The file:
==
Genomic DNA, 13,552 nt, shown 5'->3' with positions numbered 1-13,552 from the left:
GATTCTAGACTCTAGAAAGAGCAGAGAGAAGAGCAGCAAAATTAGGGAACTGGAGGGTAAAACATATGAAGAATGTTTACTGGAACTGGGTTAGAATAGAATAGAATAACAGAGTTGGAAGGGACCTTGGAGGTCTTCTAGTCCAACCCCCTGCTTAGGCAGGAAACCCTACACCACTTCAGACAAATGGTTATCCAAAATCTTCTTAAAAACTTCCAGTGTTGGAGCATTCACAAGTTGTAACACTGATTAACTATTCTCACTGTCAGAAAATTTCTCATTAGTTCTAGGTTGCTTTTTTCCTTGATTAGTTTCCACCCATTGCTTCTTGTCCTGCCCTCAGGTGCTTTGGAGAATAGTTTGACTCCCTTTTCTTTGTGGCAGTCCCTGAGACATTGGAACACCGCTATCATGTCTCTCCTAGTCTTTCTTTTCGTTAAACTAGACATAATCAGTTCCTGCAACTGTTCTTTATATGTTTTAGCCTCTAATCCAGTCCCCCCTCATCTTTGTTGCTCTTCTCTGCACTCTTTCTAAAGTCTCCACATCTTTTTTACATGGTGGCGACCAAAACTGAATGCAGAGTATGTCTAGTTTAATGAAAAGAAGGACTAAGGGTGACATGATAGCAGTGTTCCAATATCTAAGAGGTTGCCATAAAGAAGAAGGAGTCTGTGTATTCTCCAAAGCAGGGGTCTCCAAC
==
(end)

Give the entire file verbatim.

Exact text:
Genomic DNA, 13,552 nt, shown 5'->3' with positions numbered 1-13,552 from the left:
GATTCTAGACTCTAGAAAGAGCAGAGAGAAGAGCAGCAAAATTAGGGAACTGGAGGGTAAAACATATGAAGAATGTTTACTGGAACTGGGTTAGAATAGAATAGAATAACAGAGTTGGAAGGGACCTTGGAGGTCTTCTAGTCCAACCCCCTGCTTAGGCAGGAAACCCTACACCACTTCAGACAAATGGTTATCCAAAATCTTCTTAAAAACTTCCAGTGTTGGAGCATTCACAAGTTGTAACACTGATTAACTATTCTCACTGTCAGAAAATTTCTCATTAGTTCTAGGTTGCTTTTTTCCTTGATTAGTTTCCACCCATTGCTTCTTGTCCTGCCCTCAGGTGCTTTGGAGAATAGTTTGACTCCCTTTTCTTTGTGGCAGTCCCTGAGACATTGGAACACCGCTATCATGTCTCTCCTAGTCTTTCTTTTCGTTAAACTAGACATAATCAGTTCCTGCAACTGTTCTTTATATGTTTTAGCCTCTAATCCAGTCCCCCCTCATCTTTGTTGCTCTTCTCTGCACTCTTTCTAAAGTCTCCACATCTTTTTTACATGGTGGCGACCAAAACTGAATGCAGAGTATGTCTAGTTTAATGAAAAGAAGGACTAAGGGTGACATGATAGCAGTGTTCCAATATCTAAGAGGTTGCCATAAAGAAGAAGGAGTCTGTGTATTCTCCAAAGCAGGGGTCTCCAAC